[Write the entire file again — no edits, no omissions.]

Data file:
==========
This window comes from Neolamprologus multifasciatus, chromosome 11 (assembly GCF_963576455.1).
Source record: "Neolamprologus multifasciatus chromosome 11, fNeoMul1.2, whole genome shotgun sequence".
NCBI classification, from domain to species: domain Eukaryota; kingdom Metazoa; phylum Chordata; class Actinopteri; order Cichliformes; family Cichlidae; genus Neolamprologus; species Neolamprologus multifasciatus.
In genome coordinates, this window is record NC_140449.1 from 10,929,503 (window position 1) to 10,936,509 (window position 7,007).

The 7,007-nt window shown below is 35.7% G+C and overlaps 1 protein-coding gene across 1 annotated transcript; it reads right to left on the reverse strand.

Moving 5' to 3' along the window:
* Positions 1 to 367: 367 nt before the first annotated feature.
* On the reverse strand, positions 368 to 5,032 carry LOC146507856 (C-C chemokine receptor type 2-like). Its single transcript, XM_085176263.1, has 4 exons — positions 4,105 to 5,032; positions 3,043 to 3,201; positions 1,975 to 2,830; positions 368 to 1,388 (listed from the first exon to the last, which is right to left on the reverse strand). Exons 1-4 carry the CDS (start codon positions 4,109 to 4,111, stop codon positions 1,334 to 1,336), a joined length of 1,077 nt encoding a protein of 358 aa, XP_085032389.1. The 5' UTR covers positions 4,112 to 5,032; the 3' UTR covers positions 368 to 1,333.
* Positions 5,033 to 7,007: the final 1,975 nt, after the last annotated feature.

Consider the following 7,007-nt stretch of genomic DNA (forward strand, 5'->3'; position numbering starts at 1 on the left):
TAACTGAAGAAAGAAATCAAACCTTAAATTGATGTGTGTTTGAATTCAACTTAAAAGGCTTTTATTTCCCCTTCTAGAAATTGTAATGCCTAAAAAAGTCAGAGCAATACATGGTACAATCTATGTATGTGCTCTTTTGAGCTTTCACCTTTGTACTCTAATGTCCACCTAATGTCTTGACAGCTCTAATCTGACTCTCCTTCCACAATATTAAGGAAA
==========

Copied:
This window comes from Neolamprologus multifasciatus, chromosome 11 (assembly GCF_963576455.1).
Source record: "Neolamprologus multifasciatus chromosome 11, fNeoMul1.2, whole genome shotgun sequence".
NCBI classification, from domain to species: domain Eukaryota; kingdom Metazoa; phylum Chordata; class Actinopteri; order Cichliformes; family Cichlidae; genus Neolamprologus; species Neolamprologus multifasciatus.
In genome coordinates, this window is record NC_140449.1 from 10,929,503 (window position 1) to 10,936,509 (window position 7,007).

The 7,007-nt window shown below is 35.7% G+C and overlaps 1 protein-coding gene across 1 annotated transcript; it reads right to left on the reverse strand.

Moving 5' to 3' along the window:
* Positions 1 to 367: 367 nt before the first annotated feature.
* On the reverse strand, positions 368 to 5,032 carry LOC146507856 (C-C chemokine receptor type 2-like). Its single transcript, XM_085176263.1, has 4 exons — positions 4,105 to 5,032; positions 3,043 to 3,201; positions 1,975 to 2,830; positions 368 to 1,388 (listed from the first exon to the last, which is right to left on the reverse strand). Exons 1-4 carry the CDS (start codon positions 4,109 to 4,111, stop codon positions 1,334 to 1,336), a joined length of 1,077 nt encoding a protein of 358 aa, XP_085032389.1. The 5' UTR covers positions 4,112 to 5,032; the 3' UTR covers positions 368 to 1,333.
* Positions 5,033 to 7,007: the final 1,975 nt, after the last annotated feature.

Consider the following 7,007-nt stretch of genomic DNA (forward strand, 5'->3'; position numbering starts at 1 on the left):
TAACTGAAGAAAGAAATCAAACCTTAAATTGATGTGTGTTTGAATTCAACTTAAAAGGCTTTTATTTCCCCTTCTAGAAATTGTAATGCCTAAAAAAGTCAGAGCAATACATGGTACAATCTATGTATGTGCTCTTTTGAGCTTTCACCTTTGTACTCTAATGTCCACCTAATGTCTTGACAGCTCTAATCTGACTCTCCTTCCACAATATTAAGGAAA